Does the court or the arbitrator decide whether the parties to an arbitration agreement intended class arbitration where the agreement does not contain an express class action waiver? The California Supreme Court responded that there is no “one-size-fits-all” answer and the issue is a matter of contract determined by state law contract interpretation principles. Sandquist v. Lebo Automotive, Inc., S220812 (July 28, 2016).
However, the Court’s rationale in holding the arbitration agreement in this case left to the arbitrator the decision of whether the parties intended class arbitration makes it difficult to imagine a scenario where a court would be permitted to decide that issue absent express contractual language. Under Sandquist, where an arbitration agreement is “silent” on the issue of class arbitration, the arbitrator, not the court likely will decide whether the parties intended class arbitration.
Timothy Sandquist worked as a salesperson at Lebo Automotive. He signed three arbitration agreements during his employment with substantively similar language, and none of them included an express class action waiver.
The agreements contained broad language stating that, except for claims under the National Labor Relations Act and for state disability, unemployment, and workers’ compensation benefits, “any claim, dispute, and/or controversy … arising from, related to, or having any relationship or connection whatsoever” with the employment relationship or “other association with the Company” would be arbitrated “exclusively.”
Sandquist brought a putative class action against the employer, alleging racial discrimination against non-Caucasian employees. The employer asked the trial court to compel arbitration. The court agreed and ordered individual arbitration. It also struck the class claims, relying on Stolt-Nielsen S.A. v. AnimalFeeds, Int’l Corp., 559 U.S. 662 (2010), and Kinecta Alternative Financial Solutions, Inc. v. Superior Court, 205 Cal.App.4th 506 (2012). These decisions held that where an arbitration agreement is “silent” about class claims, it could not be presumed that the parties consented to class arbitration because the fundamental differences between bilateral and class arbitration mean class arbitration (with its formal procedures and higher stakes) changes the nature of arbitration to such a degree that it “sacrifices the principal advantage of arbitration.” AT&T Mobility v. Concepcion, 563 U.S. 333, 348 (2011).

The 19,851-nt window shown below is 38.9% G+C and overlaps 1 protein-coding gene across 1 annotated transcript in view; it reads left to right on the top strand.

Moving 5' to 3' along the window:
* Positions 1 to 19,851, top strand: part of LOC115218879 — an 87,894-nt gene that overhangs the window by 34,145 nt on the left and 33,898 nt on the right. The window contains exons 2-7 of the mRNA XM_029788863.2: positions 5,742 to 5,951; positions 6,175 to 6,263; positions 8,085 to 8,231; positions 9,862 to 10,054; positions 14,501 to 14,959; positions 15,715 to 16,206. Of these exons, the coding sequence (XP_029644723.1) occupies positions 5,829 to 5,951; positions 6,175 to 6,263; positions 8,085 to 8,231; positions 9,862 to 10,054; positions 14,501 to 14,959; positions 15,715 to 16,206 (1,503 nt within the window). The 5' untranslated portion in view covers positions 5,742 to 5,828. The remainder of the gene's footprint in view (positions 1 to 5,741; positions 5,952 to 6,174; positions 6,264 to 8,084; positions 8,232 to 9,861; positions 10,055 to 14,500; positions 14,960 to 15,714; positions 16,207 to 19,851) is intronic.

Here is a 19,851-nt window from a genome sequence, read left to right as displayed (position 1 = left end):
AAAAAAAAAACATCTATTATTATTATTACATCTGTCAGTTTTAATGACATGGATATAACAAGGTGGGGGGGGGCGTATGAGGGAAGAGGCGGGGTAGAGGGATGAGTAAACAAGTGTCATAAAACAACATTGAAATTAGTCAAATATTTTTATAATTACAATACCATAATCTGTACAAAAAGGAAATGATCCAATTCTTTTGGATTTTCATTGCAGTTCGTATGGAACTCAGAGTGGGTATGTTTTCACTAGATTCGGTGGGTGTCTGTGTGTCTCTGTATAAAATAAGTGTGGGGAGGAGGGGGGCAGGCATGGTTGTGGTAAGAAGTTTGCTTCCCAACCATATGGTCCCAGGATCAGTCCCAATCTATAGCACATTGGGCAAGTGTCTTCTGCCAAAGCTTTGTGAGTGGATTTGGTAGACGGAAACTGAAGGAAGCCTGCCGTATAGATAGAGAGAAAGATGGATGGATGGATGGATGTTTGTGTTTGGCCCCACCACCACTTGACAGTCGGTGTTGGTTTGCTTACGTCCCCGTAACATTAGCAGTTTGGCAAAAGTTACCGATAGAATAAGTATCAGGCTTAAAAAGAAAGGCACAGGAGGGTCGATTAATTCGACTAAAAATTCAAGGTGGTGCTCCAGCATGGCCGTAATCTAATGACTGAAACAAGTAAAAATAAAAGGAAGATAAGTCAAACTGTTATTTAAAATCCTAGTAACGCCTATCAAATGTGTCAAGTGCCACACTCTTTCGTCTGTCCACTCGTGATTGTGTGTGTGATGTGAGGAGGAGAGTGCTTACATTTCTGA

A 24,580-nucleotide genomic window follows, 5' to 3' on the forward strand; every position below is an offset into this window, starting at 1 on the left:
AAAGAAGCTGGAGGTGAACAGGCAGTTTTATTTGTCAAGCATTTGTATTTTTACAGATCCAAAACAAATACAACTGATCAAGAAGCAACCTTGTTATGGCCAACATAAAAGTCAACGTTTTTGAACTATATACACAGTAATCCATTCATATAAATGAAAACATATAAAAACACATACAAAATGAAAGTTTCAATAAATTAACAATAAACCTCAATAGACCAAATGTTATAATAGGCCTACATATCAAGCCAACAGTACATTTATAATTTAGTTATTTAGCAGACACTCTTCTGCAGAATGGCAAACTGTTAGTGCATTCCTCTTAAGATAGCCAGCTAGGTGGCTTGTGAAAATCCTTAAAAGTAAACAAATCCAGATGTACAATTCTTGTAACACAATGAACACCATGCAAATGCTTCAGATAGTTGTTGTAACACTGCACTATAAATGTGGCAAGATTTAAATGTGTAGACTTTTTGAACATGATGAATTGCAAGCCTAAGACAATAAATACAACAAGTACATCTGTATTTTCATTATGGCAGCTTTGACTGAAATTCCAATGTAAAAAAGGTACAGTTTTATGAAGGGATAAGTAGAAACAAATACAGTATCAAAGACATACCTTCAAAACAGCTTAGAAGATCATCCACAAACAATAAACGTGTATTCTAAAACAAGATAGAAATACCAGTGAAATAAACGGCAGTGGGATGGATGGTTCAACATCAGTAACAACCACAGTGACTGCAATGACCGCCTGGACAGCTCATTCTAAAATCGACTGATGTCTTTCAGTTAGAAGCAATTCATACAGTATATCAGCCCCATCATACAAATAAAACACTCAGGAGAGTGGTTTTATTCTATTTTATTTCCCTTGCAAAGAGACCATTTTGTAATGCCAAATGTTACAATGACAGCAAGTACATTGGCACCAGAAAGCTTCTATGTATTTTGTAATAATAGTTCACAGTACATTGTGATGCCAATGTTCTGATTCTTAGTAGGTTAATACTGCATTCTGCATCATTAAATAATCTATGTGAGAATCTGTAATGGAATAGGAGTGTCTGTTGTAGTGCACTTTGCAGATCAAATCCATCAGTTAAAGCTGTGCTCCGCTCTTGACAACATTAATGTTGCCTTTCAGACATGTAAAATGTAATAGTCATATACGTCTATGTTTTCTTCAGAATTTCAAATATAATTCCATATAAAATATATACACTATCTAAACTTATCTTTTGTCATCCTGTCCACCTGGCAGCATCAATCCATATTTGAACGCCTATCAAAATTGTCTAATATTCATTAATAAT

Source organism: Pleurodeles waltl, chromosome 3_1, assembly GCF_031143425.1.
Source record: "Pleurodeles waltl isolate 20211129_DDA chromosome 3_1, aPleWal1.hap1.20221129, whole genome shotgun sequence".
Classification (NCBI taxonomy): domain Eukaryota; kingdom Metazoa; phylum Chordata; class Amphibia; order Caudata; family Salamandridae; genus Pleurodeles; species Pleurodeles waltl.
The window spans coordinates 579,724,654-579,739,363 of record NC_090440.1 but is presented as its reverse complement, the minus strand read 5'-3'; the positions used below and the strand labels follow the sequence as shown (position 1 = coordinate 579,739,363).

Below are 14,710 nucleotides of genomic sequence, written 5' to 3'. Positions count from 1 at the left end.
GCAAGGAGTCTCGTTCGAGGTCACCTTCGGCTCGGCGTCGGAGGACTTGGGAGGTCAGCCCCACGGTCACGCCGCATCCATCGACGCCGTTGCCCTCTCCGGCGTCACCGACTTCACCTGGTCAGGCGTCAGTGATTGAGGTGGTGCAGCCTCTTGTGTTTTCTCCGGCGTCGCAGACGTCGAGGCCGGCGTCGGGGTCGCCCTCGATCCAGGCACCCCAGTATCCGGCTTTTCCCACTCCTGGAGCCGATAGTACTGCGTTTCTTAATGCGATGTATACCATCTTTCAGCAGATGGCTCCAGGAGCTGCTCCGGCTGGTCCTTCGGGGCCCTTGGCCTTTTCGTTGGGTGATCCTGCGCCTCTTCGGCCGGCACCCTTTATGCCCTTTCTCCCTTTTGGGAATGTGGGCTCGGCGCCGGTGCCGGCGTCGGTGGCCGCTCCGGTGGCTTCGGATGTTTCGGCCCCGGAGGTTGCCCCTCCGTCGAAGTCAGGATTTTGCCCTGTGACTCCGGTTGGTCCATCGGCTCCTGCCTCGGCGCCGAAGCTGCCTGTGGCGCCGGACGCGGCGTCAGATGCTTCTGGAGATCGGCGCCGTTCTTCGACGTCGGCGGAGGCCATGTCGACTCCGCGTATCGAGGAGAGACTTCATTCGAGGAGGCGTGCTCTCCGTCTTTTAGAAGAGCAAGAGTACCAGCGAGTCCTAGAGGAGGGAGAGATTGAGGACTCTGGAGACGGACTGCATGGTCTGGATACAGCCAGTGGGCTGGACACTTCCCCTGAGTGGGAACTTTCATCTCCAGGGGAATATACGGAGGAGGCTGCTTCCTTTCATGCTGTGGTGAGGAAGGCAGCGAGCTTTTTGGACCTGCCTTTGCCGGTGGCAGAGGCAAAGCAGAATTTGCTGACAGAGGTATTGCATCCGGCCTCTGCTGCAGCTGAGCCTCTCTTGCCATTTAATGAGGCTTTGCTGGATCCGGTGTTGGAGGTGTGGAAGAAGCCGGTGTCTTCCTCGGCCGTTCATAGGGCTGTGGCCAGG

California Supreme Court Decision
A four-justice majority of the California Supreme Court disagreed that it was the trial court’s job to decide whether the parties agreed to class arbitration. Rather, it held that class arbitration is merely a procedural issue for the arbitrator to decide, not a “gateway” issue for the courts (relying on Green Tree Financial Corp. v. Bazzle, 539 U.S. 444 (2003), in which the U.S. Supreme Court could not resolve this issue conclusively as there was no majority opinion).
The U.S. Supreme Court has held that the parties to an arbitration agreement expect that a court, and not an arbitrator, will resolve certain important “gateway” disputes, such as whether an arbitration agreement is valid and whether it covers a particular claim. Further, the Federal Arbitration Act (9 U.S.C. § 1, et seq.) imposes a presumption that a court will decide gateway issues. On the other hand, the FAA presumes arbitrators will decide issues concerning the arbitration’s procedural mechanisms. See Howsam v. Dean Witter Reynolds, Inc., 537 U.S. 79, 83 (2002).
The California Supreme Court also held that:
- public policy requires all doubts regarding arbitrability be resolved in favor of arbitration,
- ambiguities in written agreements are to be construed against the drafter (here, the employer), and
- the FAA does not compel a different result.
On the last point, the Court emphasized that the question of the availability of class arbitration does not concern a threshold matter, such as validity of the arbitration agreement itself and its applicability to the underlying claims. Rather, this entails only “what kind of arbitration proceeding the parties agreed to” (quoting Green Tree, 539 U.S. at 452).
The dissent noted the Court’s decision eroded recent U.S. Supreme Court precedent rejecting “the idea that the availability of class arbitration is purely a matter of procedure,” as it fundamentally changes the nature of the arbitration and with whom the parties are arbitrating, given that absent class members are involved. The dissent also noted that the majority opinion deviates from every federal court of appeals to consider the issue.
Employers should review and consider updating their arbitration agreements to specify who decides whether class arbitration is permissible, particularly if they do not contain an express class action waiver.